Comment on the way in which Dickens presents the characters of Gradgrind, Sissy and Bitzer in Chs. 1 and 2.

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Teresa Morris                AS English - "Hard Times" by Dickens                VI Form College        3.10.2002

1.        Comment on the way in which Dickens presents the characters of Gradgrind, Sissy and Bitzer in Chs. 1 and 2.

"Now, what I want is, Facts."  With these opening words to "Hard Times", spoken by Thomas Gradgrind, Dickens declaims Gradgrind's values in life.  Gradgrind's gives his instructions to the class teacher in unequivocal terms, using repetition of the word "Facts" several times to emphasise his narrow vision of the purpose of education and he closes with the words "Stick to Facts, sir!"  

Through his subsequent description of the classroom and of Gradgrind's physical appearance Dickens subtly gives us an idea of his very personality.   The description of the room as "a plain, bare, monotonous vault of a schoolroom" parallels the inflexibility and solidity of both Gradgrind's personality and his physical appearance.     He even outlines his appearance in architectural terms, talking of his "square wall of a forehead" and by repetition of the adjective "square", as in "square forefinger", "square coat, square legs, square shoulders", we are given a vision of unrelenting straightness, monotony and solidity.    All this is achieved in a forthright, good-natured manner (like Gradgrind himself), through the use of irony and an exaggerated, satirical humour, which entices the reader into colluding with the writer in his mockery of Gradgrind.     In Chapter II he develops this theme through the use of metaphors such as "ready to weigh any parcel of human nature", and we understand that Gradgrind is without any imagination or humanitarian feelings and is proud of it, seeing value only in measurable and incontestable "Facts".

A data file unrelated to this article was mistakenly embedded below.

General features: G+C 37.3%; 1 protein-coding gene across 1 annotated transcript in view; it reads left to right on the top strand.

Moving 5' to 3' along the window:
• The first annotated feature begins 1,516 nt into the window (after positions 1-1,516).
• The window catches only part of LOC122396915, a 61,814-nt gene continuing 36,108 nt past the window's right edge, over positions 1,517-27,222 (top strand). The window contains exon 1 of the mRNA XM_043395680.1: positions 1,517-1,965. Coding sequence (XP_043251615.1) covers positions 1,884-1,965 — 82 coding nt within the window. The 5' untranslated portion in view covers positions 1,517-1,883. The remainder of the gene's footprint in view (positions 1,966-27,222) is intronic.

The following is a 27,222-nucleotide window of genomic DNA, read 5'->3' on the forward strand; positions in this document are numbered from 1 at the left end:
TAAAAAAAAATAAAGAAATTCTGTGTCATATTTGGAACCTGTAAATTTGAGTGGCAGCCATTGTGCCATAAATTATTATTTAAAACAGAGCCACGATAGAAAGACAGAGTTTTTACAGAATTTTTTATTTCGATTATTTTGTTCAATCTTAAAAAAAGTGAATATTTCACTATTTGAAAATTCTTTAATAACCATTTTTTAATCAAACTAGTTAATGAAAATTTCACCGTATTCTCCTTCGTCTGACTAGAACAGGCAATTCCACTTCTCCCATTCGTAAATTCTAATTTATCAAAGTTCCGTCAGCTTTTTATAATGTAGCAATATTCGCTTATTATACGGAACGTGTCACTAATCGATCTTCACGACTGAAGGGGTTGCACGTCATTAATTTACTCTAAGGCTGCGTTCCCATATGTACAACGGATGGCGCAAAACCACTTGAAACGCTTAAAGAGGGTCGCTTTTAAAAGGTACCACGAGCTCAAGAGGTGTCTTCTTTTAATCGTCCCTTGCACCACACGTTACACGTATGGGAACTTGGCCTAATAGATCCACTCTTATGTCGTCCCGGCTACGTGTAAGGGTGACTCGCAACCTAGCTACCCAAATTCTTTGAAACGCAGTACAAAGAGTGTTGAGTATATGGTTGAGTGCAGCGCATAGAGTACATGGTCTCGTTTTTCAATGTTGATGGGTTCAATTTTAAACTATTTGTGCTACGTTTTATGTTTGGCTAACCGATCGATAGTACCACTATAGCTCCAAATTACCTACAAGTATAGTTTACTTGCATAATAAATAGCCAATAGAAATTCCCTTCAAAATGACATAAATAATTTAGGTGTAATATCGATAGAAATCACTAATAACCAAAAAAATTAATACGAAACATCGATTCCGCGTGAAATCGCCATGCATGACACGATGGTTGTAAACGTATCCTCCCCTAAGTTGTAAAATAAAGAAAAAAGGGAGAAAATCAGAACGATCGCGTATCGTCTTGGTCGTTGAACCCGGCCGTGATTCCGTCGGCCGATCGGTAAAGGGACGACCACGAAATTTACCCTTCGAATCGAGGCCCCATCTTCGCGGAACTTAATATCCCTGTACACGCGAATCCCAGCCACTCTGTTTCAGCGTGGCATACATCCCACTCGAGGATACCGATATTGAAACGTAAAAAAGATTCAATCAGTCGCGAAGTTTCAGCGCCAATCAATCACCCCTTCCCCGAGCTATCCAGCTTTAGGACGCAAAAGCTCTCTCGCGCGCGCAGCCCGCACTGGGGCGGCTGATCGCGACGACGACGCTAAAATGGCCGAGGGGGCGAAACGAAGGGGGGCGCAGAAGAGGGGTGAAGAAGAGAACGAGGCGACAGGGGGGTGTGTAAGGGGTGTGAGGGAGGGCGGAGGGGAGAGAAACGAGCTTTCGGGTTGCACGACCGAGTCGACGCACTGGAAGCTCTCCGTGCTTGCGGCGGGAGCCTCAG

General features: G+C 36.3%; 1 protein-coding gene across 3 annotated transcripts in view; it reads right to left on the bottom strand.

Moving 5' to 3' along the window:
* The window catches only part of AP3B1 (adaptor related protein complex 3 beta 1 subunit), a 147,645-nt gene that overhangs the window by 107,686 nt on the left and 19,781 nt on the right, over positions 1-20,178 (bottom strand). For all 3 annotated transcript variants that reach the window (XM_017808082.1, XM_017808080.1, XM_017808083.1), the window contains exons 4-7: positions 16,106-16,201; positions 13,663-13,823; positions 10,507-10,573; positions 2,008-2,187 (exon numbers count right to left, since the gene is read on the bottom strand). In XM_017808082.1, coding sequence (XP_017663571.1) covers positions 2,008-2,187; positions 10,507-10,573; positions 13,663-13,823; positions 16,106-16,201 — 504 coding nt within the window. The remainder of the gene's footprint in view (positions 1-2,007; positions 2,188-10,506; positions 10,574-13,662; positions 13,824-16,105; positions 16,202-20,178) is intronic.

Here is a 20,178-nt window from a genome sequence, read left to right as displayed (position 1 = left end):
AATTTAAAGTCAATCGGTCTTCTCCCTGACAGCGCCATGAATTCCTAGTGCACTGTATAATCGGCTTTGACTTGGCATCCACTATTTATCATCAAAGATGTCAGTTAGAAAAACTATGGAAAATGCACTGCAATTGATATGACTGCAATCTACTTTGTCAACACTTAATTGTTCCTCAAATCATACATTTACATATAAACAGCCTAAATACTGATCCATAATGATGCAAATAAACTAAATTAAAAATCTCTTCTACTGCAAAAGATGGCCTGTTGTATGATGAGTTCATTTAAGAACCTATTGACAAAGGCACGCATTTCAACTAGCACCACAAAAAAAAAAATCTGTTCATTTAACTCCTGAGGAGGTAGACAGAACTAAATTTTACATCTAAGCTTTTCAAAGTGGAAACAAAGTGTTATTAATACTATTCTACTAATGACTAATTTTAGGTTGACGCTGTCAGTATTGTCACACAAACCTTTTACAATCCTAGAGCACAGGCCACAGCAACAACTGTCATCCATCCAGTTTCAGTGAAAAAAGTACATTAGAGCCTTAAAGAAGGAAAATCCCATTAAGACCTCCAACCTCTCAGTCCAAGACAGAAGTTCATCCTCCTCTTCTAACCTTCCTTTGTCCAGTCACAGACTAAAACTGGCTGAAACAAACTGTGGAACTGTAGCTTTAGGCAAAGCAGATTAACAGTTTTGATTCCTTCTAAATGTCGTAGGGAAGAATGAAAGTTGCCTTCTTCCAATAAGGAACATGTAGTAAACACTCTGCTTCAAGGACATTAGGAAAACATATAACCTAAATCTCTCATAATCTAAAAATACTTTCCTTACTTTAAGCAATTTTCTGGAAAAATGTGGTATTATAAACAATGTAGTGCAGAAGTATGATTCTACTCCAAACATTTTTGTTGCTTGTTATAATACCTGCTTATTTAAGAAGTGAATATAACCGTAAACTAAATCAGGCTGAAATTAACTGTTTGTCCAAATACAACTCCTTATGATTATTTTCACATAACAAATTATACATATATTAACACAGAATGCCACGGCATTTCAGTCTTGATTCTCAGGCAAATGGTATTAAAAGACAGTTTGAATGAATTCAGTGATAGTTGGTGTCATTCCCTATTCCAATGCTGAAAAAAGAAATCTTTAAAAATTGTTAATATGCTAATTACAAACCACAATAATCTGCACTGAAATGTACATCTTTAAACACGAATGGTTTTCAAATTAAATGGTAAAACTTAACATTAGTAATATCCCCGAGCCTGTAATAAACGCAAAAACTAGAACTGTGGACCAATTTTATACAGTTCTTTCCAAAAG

Dickens then presents us with two contrasting young people in the forms of Sissy and Bitzer.   Once again he uses both the description of the room (Sissy…… came in for the beginning of a sunbeam of which Bitzer……….caught the end")  and their contrasting physical appearances underline the differences between them.   Sissy is given in sunny, colourful terms but Bitzer is described as cold and "unwholesomely deficient in the natural tinge", encouraging the reader to value natural, human emotion over cold and bare facts. The very choice of names, an alliterative diminutive (Sissy) for her instead of the warlike surname of "Blitzer" for the boy, gives an contrasting feel to the way we are expected to view these two characters.

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Bitzer is praised for his factual definition of a horse, using no imaginative language, and in this way Dickens shows us that imagination is anathema to everyone we have met so far, except for Sissy.   Our sympathy towards her is aroused as she becomes confused, frightened and humiliated by the adults.   She alone is described in emotive terms such as "thrown into the greatest alarm".  She alone uses words such as "pretty and pleasant".

Thus by means of irony, exaggeration, metaphor, and humour we are introduced to these three characters.       Dickens' use of ...

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